L.A. Times Sues California for Info on Murder Suspect-Parolees
SACRAMENTO (CN) - The Los Angeles Times sued the California Department of Corrections and Rehabilitation for records on two registered sex offenders who are accused of raping and murdering four women while on parole.
Los Angeles Times Communications claims the records will "shed light on shortcomings" in the prison department's supervision of parolees.
The Times wants to see records on Franc Cano, 27, and Steven Dean Gordon, 45, who were arrested in April and are charged with the rape and murder of four women in California. Both suspects pleaded not guilty in May.
Both men had done time for sexually assaulting children under the age of 14. They were on parole and were supposed to be equipped with GPS monitoring devices at the time of the murders, according to NBC News.
The two men were found together out of state in 2010 and in 2012, and data from their GPS monitors helped link the men to the disappearance of three of the women and to the murder of a fourth woman, according to NBC.
The Times records request claims that the women were killed while Cano and Gordon "were under the watch of multiple law enforcement agencies, and living within walking distance of one of the agencies."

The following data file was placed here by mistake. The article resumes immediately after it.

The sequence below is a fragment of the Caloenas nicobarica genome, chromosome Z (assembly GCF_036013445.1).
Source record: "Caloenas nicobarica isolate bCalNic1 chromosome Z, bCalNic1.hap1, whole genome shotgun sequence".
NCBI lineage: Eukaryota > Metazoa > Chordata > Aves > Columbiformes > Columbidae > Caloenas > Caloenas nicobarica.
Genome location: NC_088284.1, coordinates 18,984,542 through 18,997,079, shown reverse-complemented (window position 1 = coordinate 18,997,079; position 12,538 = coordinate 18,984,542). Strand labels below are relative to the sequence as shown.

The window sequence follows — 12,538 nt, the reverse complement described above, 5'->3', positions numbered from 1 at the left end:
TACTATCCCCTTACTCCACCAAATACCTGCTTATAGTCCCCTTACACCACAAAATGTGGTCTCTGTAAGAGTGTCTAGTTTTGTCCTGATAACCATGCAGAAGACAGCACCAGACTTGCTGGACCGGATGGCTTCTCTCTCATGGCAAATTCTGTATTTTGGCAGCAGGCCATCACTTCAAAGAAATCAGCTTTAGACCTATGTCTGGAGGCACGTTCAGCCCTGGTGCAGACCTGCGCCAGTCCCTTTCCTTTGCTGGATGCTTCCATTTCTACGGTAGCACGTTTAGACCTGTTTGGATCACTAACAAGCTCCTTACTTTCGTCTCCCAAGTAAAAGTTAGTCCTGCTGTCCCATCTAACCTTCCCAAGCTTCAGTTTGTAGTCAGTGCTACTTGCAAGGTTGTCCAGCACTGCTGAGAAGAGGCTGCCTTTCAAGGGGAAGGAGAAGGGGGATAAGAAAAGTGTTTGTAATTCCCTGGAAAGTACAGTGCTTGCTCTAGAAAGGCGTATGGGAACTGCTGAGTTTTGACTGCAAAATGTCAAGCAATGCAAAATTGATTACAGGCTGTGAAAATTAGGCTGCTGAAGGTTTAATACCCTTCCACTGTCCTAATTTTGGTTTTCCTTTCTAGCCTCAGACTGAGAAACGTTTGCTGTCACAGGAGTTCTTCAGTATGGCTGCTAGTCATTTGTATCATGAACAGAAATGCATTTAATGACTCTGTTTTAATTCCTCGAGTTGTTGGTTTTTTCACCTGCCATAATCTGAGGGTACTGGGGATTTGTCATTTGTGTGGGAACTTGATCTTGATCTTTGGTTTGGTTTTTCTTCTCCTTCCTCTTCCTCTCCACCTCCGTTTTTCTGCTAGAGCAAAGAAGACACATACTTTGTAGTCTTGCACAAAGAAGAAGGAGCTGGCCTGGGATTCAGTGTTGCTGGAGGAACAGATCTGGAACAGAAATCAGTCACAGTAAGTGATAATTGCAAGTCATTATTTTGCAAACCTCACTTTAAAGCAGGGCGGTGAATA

The state prisons department has been under pressure to release parole records in the past, particularly in the case of Phillip Garrido, who kidnapped 11-year-old Jaycee Dugard three years after he was paroled for a sex crime. Garrido held Dugard hostage for 18 years and fathered her two children.
After being sued by two newspapers for records on Garrido, the CDCR disclosed them pursuant to a court order.
"CDCR said in the wake of Garrido that it had failed to supervise Mr. Garrido properly, but would learn from its mistakes. It apparently has not. Rather than releasing records that would illuminate whether and how CDCR fell short again in its supervision of Mr. Cano and Mr. Gordon, CDCR again engaged in the same resistance to disclosure that it practiced in Garrido," the Times says in its complaint.
"The records sought here will enhance the public's understanding of the supervision, or lack thereof, by CDCR during a time period when Mr. Cano and Mr. Gordon are accused of killing several women. The public thus has an overriding interest in access to records on this closely watched and very disturbing case, and an overriding interest in seeing whether CDCR is doing its job."
Times reporter Paige St. John requested the "complete Record of Supervision" for the two parolees on April 16, and was told several weeks later that the CDCR would not produce any of them. The CDCR's attorney said that parole revocation records were exempt from disclosure.
After further communication, CDCR produced some, but not all, of the requested information. It told the Times that it would delay in producing the names of the agents who supervised Cano and Gordon until those agents were given a 30-day notice.
The Times says that CDCR's refusal to disclose the requested parole records violates the California Public Records Act and the California Constitution.
It asks the court to order CDCR to disclose all of the records requested or to show why the records should not be released.
The Times is represented in Superior Court by Karl Olson, with Ram, Olson, Cereghino & Kopczynski.